Study suggests states could cut health care costs by delivering patient tailored meals

In the United States, medically tailored meal (MTM) programs have the potential to significantly reduce health care costs and hospitalizations across most states, according to new research. These programs provide ready-to-eat meals directly to patients with diet-sensitive conditions like diabetes, heart disease, and HIV, whose ability to prepare meals is limited. The meals are designed by dietitian nutritionists based on each patient’s health conditions and nutritional needs.

The study, conducted by Shuyue Deng of the Gerald J. and Dorothy R. Friedman School of Nutrition Science and Policy at Tufts University, used computer models to estimate the benefits of MTM programs against their implementation costs. The findings, to be presented at NUTRITION 2024, suggest that such programs could generate net cost savings across states except for Alabama. Connecticut was estimated to have the largest net annual savings per patient treated ($6,219), while Oregon saw the lowest ($651).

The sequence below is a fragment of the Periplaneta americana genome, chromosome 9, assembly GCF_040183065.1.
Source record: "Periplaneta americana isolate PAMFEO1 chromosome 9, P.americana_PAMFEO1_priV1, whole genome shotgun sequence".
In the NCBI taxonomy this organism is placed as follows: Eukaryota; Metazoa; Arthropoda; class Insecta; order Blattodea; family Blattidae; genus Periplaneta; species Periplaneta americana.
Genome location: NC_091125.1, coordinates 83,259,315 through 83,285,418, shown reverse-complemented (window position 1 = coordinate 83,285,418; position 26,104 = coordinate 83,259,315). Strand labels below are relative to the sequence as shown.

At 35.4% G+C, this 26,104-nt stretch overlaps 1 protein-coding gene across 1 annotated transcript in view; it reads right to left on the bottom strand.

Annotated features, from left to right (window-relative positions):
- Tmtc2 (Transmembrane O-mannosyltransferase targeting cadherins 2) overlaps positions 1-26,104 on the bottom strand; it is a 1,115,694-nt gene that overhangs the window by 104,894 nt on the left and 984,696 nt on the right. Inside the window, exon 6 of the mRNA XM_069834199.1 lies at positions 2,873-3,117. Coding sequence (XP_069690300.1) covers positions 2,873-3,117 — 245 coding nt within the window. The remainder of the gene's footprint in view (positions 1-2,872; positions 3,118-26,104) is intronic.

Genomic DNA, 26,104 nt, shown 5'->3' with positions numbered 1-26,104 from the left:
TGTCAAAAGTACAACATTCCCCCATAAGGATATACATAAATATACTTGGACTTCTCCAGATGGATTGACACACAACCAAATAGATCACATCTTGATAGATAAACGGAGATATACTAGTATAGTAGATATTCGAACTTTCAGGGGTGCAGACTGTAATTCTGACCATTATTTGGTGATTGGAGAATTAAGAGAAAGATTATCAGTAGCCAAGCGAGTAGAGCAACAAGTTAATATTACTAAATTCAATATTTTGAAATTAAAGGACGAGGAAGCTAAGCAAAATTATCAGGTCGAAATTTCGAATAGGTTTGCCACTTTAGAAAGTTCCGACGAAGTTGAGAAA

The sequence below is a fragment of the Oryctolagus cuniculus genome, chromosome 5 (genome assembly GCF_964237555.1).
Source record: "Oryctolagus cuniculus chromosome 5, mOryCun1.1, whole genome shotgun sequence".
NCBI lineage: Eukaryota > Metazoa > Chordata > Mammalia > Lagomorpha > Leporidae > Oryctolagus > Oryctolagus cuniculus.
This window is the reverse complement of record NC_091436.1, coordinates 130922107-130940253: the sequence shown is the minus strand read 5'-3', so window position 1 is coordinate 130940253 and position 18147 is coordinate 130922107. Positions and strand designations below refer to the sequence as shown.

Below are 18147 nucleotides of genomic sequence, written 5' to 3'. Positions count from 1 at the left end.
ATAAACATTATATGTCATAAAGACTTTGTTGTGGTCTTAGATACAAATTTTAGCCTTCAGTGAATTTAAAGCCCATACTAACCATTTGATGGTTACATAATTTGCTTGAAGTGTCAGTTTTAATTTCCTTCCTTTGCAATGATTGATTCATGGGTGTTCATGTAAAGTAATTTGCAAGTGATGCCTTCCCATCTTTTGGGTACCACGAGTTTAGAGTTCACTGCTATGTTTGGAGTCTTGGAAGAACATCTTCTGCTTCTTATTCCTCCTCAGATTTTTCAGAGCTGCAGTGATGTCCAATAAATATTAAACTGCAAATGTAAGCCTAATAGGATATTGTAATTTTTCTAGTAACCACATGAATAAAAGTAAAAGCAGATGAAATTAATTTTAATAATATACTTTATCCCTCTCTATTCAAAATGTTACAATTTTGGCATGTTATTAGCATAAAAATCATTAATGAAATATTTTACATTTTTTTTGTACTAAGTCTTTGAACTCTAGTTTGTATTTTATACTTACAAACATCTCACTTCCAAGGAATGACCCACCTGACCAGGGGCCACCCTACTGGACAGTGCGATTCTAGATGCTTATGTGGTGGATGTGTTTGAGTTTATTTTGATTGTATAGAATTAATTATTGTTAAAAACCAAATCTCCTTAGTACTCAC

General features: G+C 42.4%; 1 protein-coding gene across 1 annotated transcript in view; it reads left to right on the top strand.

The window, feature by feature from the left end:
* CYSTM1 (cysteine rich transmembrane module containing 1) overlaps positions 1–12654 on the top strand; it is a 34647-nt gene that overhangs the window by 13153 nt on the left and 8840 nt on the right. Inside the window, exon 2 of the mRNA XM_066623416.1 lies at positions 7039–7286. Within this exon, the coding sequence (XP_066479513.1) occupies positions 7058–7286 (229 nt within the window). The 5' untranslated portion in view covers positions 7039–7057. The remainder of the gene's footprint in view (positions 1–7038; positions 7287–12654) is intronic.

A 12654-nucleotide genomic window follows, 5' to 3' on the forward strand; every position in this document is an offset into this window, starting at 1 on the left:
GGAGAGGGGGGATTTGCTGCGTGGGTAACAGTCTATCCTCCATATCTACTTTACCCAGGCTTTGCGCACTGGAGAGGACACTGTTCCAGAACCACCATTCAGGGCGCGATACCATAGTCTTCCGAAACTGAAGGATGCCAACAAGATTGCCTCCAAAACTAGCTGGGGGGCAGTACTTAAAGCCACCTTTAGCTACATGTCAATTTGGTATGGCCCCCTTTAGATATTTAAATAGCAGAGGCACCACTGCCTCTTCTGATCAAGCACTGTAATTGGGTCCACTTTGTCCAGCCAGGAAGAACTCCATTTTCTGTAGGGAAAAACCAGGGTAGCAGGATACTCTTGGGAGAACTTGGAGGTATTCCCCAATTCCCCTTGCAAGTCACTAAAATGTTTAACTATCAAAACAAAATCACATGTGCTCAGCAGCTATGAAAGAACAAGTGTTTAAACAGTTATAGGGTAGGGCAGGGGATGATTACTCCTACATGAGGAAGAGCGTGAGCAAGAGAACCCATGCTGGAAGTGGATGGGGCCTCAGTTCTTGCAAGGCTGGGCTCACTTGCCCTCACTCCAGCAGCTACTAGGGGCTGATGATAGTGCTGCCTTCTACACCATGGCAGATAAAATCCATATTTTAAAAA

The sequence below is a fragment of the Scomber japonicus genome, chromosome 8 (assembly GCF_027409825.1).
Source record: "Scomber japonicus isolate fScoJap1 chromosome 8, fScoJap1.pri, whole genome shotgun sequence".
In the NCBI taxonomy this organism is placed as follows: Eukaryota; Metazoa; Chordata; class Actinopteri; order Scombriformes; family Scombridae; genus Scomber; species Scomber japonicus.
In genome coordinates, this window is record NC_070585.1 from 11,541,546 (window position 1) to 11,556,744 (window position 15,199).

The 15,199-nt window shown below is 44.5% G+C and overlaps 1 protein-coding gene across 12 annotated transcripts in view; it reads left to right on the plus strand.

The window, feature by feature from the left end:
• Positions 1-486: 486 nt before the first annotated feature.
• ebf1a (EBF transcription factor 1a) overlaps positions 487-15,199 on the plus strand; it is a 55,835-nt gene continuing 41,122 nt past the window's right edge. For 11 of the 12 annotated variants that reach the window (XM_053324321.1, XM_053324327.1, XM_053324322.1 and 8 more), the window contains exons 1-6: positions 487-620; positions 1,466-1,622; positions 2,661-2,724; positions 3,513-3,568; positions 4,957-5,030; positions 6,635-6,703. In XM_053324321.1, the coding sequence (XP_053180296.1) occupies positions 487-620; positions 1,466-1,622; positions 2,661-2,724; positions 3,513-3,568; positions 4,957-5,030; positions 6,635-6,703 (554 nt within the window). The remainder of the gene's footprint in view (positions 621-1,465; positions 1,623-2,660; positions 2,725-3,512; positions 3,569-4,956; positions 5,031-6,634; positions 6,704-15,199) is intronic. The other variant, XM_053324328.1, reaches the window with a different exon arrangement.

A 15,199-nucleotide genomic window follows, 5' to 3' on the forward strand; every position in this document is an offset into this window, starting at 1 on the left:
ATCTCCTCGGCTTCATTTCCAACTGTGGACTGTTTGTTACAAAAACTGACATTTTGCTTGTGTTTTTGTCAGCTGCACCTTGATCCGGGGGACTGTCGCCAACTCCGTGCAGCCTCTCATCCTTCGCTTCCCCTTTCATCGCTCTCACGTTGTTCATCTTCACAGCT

To reach these conclusions, the researchers analyzed data from nearly 7 million U.S. adults with diet-sensitive chronic diseases and modeled the expected change in annual health program costs, hospitalizations, and healthcare expenditures in each state. They estimated the impact based on previously reported MTM programs that provided around 10 meals per week for about eight months each year.

Dariush Mozaffarian, MD, Ph.D., a co-author of the study, suggests that state-level policymakers and health plan administrators could consider incorporating MTMs into their health care strategies, including Medicaid 1115 waivers, Medicare Shared Savings programs, Accountable Care Organizations, and commercial insurance plans. Future research will examine additional factors that contribute to the variation in program costs to further refine the projections and inform decision-making.

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